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Mother’s Day

Being a mom can be tough sometimes. It’s hard when, like last night, my daughter starts playing with my son’s Legos and he gets mad because she broke some of the pieces off. Then they both fight for their cause until we need to send them to their rooms to cool off. It’s hard when, like yesterday, my daughter wanted to play with the neighbor friend who was over and did not want to finish her homework. Or practice cello. Or go to school. It’s hard when my two girls want the same toy, which my 6-year-old may or may not have had first, and my 4-year-old bursts into the tears of injustice. It’s hard trying to teach, for the 20th time, why we don’t call somebody “mean” just because they don’t want to play the same thing we want to play right when we want to play it.

On the other hand, being a mom can fill me so much with joy I don’t know how I can possibly keep it all in. These are the moments that make it all worthwhile. Like when Zach asked to go running with me on Monday morning and then that night when I asked him what his favorite part of the day was and he said “Running with you.” Then he set his alarm early so we could do it again the next morning. Or going to his first piano recital on Thursday night and watching him do what he has been practicing for weeks to do, feeling so nervous about it. Then afterwards, when I asked how it went and he said, “I loved it.” Or when Ellie and I were driving home from her cello lesson after a rain storm, and the sun was coming out, and she wanted to look for rainbows in the sky. Then, with her curious mind, she started asking me questions about all the biggest things on earth. Or watching her draw a beautiful picture on a Mother’s Day card with the most creative flowers and colorful sky. Or when Addie gets lost in her own land of play, having conversations between dolls or ponies or whatever for what seems like hours on end. Or when she laid down on my bed this morning and looked at me and said, “Mom, I don’t ever want another Mommy. I love you so much.” Or watching them laugh and be silly together. That might just be the best part.

It seems that the greatest things in life are the things that take a little hard work, a little sacrifice, and a great deal of patience. I am so grateful for my opportunity to work hard and sacrifice and be patient for these beautiful, amazing little ones. That’s the only road to the gifts they constantly give me of love and joy and wonder as I watch them grow into the people they were always meant to be.

To the moms in my life–thank you for your sacrifices and for everything you teach me and for your love. I am so grateful for you. Happy Mother’s Day.


Planting a seed

Our six-year-old daughter, Ellie, had her first cello lesson on Friday. We were excited to get her started in music lessons of some kind, and after lots of thinking and listening to different music, and making a chart of pros and cons to three different instruments, she decided cello was her pick.

The lesson, and the cello, I found adorable. The teacher was wonderful–she talked softly to Ellie and got down on her level, looked in her eyes and immediately referred to the new instrument we were renting from her as “Ellie’s cello.” She even had cards with little pictures to help her remember what songs and rhythms to practice. All the doubts I had about driving 25 minutes downtown for this teacher evaporated. I was already in love.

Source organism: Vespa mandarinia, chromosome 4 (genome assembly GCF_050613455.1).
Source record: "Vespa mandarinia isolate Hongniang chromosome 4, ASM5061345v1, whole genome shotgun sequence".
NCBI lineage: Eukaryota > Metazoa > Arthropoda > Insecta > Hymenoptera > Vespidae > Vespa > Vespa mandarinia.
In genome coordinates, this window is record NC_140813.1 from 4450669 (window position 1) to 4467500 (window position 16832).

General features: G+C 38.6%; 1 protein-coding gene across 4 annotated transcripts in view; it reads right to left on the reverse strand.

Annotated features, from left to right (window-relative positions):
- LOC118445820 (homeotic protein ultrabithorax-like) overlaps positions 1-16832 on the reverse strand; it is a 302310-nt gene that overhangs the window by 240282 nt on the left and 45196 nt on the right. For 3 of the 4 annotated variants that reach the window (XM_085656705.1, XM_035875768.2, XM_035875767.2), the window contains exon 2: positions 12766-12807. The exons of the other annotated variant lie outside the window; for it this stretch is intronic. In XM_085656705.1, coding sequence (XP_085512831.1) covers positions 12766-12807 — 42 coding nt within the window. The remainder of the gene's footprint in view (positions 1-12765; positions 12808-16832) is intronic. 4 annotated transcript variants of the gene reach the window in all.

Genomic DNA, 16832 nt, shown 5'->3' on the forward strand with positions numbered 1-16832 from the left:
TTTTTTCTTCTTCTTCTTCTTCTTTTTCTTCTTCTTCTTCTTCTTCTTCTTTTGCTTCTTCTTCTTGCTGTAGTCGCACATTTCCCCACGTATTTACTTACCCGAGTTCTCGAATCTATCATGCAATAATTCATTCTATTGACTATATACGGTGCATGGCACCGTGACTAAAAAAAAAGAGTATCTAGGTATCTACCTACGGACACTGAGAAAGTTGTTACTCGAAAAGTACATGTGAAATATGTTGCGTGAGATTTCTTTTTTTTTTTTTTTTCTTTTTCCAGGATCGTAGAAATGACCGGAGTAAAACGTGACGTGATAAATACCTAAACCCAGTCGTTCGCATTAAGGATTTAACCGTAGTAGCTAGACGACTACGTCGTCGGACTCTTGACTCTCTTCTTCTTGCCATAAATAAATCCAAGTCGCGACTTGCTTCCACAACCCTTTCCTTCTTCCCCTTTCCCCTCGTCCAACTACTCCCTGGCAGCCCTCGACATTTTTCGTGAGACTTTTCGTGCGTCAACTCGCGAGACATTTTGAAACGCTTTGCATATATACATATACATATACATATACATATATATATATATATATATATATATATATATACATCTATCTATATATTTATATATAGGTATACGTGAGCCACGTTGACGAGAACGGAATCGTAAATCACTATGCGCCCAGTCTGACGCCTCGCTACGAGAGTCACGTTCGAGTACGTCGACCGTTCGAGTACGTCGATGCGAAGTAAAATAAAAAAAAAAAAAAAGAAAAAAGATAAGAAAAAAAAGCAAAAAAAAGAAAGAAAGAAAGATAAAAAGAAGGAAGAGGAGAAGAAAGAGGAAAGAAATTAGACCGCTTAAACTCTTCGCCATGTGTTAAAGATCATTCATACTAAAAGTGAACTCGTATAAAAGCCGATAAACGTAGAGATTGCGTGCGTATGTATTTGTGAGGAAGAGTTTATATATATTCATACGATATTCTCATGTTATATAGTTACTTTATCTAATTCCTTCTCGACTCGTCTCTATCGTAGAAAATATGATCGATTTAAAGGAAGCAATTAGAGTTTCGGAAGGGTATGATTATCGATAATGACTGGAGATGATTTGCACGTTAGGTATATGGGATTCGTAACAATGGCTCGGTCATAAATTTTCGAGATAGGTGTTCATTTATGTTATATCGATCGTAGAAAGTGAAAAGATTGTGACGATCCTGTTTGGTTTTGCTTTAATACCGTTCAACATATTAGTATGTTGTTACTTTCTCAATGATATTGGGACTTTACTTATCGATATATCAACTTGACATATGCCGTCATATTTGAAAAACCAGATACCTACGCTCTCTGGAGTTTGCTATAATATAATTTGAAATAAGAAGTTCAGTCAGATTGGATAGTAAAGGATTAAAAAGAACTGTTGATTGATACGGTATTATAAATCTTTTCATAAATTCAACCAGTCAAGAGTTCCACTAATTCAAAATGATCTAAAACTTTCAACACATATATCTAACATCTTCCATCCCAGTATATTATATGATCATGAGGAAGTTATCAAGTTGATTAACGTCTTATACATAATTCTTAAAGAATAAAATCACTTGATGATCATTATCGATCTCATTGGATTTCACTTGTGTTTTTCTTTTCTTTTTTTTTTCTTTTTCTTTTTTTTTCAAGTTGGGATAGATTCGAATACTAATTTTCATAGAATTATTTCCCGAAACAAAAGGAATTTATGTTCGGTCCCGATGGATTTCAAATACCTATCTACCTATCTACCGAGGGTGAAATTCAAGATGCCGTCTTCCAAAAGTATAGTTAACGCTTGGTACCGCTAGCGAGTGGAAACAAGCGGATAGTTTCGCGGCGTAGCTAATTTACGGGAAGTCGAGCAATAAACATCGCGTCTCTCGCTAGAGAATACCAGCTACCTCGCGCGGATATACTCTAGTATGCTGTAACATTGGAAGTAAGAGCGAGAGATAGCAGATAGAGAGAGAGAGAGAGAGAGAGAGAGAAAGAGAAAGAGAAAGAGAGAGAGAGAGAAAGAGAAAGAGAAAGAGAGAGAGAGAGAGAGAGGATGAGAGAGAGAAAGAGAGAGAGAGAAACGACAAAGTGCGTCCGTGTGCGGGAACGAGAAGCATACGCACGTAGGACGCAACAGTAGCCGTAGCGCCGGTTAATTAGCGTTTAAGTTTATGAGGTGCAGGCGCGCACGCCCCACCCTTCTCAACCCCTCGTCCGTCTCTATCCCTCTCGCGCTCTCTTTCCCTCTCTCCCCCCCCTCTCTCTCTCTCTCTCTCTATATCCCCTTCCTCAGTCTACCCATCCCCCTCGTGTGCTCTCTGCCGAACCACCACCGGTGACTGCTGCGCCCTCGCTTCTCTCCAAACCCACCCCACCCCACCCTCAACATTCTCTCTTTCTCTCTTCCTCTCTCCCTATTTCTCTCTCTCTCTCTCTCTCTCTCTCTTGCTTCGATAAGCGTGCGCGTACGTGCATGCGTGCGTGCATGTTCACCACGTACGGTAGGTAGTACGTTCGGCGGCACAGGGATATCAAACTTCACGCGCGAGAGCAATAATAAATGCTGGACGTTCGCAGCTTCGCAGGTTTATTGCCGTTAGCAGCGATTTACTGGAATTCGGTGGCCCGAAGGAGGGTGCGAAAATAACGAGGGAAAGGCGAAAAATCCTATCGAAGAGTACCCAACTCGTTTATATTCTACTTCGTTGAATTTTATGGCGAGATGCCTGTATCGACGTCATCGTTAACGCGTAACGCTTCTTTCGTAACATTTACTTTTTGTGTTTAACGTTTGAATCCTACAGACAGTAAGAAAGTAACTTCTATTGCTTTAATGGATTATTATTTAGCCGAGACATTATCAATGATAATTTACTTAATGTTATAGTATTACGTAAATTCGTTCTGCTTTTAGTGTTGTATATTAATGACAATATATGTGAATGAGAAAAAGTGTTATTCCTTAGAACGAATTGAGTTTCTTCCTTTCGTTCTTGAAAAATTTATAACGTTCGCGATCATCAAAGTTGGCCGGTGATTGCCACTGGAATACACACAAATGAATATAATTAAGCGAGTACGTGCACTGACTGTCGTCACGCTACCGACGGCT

But it’s a heavy cost in terms of money, time, and the inevitable struggles over daily practice. Why do we do it?

I asked Scott that question as I was mulling it over this morning. With a career as a wealth manager, his mind went straight to investments. “We are investing in the future,” he said. “Something small can turn in to something great, with time.” Then he mentioned his mother.

We spent yesterday at my in-laws’ house. Scott’s parents have five kids, and through the years, each of those kids has grown into an incredible adult. They are well educated, they are kind, they are responsible, they are fun, they are musical. Of course, no one starts life with all these talents and abilities. I think of how Scott’s mother must feel watching these grown children of hers, and I think of all the years of investment–one music lesson, one practice session, one hour of homework, one heart-to-heart, one day at a time.

Like so many things in life, when we plant the tiny seed of something new, we hope for something great to grow in time. For our family, it’s the hope that, one day, each of our children will be able to make beautiful music. We just planted a seed for Ellie. Now we’ll see if we can make it grow.



Scripture Hero Fun!

A-is-for-Abinadi-Heidi_Poelman_illustrated_by_Jason_PruettWelcome to the official website of author Heidi N. Poelman, and the book A is for Abinadi: An Alphabet Book of Scripture Heroes, illustrated by Jason Pruett.

A is for apple but also for Abinadi! Teach your children about some of the greatest heroes in the scriptures with this beautifully illustrated alphabet book. They will love searching for items that represent each letter while they get to know heroes like Captain Moroni and Esther. Along with learning their ABCs, your children will learn to recognize and love these great Book of Mormon and Bible examples.

Find out more…